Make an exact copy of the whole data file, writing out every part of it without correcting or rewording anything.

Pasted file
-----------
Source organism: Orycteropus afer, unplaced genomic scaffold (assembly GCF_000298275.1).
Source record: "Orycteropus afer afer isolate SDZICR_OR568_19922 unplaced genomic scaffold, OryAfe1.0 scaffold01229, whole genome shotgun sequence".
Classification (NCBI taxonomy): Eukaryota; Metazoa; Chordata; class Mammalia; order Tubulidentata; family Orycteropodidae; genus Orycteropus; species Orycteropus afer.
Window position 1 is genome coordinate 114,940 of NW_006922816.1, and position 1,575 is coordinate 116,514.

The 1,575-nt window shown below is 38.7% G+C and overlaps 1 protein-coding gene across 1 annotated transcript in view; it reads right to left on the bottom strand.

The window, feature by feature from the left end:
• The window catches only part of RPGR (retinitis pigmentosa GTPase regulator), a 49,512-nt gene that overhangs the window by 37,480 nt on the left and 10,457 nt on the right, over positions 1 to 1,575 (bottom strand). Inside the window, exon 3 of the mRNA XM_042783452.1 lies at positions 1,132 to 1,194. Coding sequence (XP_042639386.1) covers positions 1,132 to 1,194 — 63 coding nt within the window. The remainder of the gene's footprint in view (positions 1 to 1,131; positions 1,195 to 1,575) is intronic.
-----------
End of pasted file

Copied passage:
Source organism: Orycteropus afer, unplaced genomic scaffold (assembly GCF_000298275.1).
Source record: "Orycteropus afer afer isolate SDZICR_OR568_19922 unplaced genomic scaffold, OryAfe1.0 scaffold01229, whole genome shotgun sequence".
Classification (NCBI taxonomy): Eukaryota; Metazoa; Chordata; class Mammalia; order Tubulidentata; family Orycteropodidae; genus Orycteropus; species Orycteropus afer.
Window position 1 is genome coordinate 114,940 of NW_006922816.1, and position 1,575 is coordinate 116,514.

The 1,575-nt window shown below is 38.7% G+C and overlaps 1 protein-coding gene across 1 annotated transcript in view; it reads right to left on the bottom strand.

The window, feature by feature from the left end:
• The window catches only part of RPGR (retinitis pigmentosa GTPase regulator), a 49,512-nt gene that overhangs the window by 37,480 nt on the left and 10,457 nt on the right, over positions 1 to 1,575 (bottom strand). Inside the window, exon 3 of the mRNA XM_042783452.1 lies at positions 1,132 to 1,194. Coding sequence (XP_042639386.1) covers positions 1,132 to 1,194 — 63 coding nt within the window. The remainder of the gene's footprint in view (positions 1 to 1,131; positions 1,195 to 1,575) is intronic.